The different citizens’ proposal versions highlight that conservative statements tended to shrink over time, insofar opportunities for dialogue and comparison with people of the different member-states evolved. Solidarity and the desire to reduce regional imbalances emerged. Moreover, citizens’ evaluation outline also the emergence of strategic alliances of mutual support – between the participants and EU institutions’ representatives, during the COFE process. This explains why some “Eurosceptic” participants came to moderate their positions declaring that they had discovered new affinities with other fellow citizens and referred to a “Europe of peoples” while y attenuating their distrust in the common institutions. Conflicts mainly marked the relations among citizens and some institutions, as – for example – the European Council and the National Parliaments. In fact, these were identified as the guarantor of the prevalence of national-based egoisms that fragment the European project and its unitary international agency.
The fact that the COFE process generated a positive impact in limiting Euroscepticism (at least among the direct participants) could explain populist aversion. In fact, the COFE process can also be viewed as an opportunity to create a pedagogic space that – while projecting new emotions related to the possibility of a solid European project – contributes to the weakening of demagogic and polarised discourses of anti-European, sovereigntist populists.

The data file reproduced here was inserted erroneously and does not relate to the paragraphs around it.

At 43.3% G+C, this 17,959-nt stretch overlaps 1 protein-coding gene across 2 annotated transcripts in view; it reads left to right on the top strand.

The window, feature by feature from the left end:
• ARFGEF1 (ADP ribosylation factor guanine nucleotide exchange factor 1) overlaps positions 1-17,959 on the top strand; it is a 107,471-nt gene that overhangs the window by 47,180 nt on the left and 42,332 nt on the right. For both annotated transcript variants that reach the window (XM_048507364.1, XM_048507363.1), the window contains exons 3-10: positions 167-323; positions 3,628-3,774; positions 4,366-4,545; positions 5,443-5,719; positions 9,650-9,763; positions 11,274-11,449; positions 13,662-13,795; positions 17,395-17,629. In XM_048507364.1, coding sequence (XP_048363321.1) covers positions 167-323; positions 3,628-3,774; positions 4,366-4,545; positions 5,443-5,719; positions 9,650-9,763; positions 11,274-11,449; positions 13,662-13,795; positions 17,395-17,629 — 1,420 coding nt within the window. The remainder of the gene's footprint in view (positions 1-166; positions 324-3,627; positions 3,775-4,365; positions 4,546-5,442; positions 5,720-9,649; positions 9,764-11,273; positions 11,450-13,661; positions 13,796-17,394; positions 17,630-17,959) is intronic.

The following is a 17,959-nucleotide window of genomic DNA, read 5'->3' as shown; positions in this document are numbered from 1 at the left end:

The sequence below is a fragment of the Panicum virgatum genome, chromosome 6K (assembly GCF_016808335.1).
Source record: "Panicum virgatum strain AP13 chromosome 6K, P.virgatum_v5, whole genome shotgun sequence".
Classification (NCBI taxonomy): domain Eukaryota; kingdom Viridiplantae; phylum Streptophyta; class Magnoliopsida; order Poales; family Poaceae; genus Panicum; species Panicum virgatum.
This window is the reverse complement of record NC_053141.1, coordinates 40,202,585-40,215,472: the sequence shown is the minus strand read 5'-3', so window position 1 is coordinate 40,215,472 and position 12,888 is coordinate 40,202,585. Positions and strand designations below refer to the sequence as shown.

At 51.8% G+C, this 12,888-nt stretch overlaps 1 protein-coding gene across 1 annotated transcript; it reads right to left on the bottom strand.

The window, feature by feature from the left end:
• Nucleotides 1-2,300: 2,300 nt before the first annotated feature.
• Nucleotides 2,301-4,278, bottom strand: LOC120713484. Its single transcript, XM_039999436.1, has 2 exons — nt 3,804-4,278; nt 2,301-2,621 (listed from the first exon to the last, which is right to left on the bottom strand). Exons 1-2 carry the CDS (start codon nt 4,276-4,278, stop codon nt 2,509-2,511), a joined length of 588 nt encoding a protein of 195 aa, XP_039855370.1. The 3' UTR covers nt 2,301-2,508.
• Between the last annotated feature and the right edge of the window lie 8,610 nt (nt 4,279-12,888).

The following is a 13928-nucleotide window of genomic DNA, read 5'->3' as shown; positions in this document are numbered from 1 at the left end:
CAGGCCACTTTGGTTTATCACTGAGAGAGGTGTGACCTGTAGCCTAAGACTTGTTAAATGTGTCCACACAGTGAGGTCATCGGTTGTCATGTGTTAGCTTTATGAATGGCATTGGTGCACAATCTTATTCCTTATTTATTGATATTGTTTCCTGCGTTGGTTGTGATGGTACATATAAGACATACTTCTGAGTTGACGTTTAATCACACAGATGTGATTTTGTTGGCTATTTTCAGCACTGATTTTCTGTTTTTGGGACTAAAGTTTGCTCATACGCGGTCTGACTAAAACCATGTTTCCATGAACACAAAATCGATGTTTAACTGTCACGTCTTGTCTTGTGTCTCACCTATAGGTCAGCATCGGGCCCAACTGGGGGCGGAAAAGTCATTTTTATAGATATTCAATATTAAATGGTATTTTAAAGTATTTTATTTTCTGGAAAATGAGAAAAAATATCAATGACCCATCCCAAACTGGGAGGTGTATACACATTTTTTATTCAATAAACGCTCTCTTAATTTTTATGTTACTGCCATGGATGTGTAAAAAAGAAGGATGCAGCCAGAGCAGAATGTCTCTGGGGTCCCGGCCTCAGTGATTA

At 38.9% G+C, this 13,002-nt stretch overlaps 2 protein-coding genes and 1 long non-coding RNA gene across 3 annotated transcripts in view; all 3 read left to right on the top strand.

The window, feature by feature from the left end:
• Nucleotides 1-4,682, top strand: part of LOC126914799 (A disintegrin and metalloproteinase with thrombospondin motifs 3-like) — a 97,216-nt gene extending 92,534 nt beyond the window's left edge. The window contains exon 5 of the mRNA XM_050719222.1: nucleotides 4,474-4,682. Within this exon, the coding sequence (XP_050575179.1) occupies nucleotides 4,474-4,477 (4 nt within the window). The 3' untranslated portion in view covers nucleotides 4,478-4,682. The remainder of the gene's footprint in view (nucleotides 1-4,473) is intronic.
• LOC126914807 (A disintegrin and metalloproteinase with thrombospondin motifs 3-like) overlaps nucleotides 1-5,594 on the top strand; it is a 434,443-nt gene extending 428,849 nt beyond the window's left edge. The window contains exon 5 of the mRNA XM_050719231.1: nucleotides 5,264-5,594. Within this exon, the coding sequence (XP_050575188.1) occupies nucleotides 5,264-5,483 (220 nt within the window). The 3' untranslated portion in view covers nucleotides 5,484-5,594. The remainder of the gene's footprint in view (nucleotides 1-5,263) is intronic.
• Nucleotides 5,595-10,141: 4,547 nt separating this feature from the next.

It is challenging to think how this positive impact on randomly selected citizens can translate into a more general, solid and durable pathway of transformation within the EU. The failure to implement the outcome of the COFE can have a negative emotional impact reproducing frustration and mistrust in the EU institutions. The risk of mistrust is especially likely due to the cherry-picking that EU institutions are operating in the present phase on the 49 proposals and the 300 measures covered in the Final Resolution, before a formal feedback will be given to participants about which of their proposals will be ignored or taken into account (and in which timing this will happen).
Such failure might be used to strengthen Eurosceptic arguments and continue to fight against proposals that better engender a progressive and pro-European spirit, and exclude them from the list of accepted suggestions to be presented by the Joint Presidency of COFE on December 2nd, 2022 at the first follow-up event. This will be the first occasion when the official decision to implement or reject each proposal will be communicated by the EU institutions.
The populists claim that the COFE is “a toy for the make-up of the EU bureaucracies” and, if their vision will triumph due to a substantially weak result, the failure of COFE will be a self-fulfilling prophecy, and future repetition of the process will be hard to implement (although Ursula von der Leyen has already announced a new round in her last State of the Union’s speech).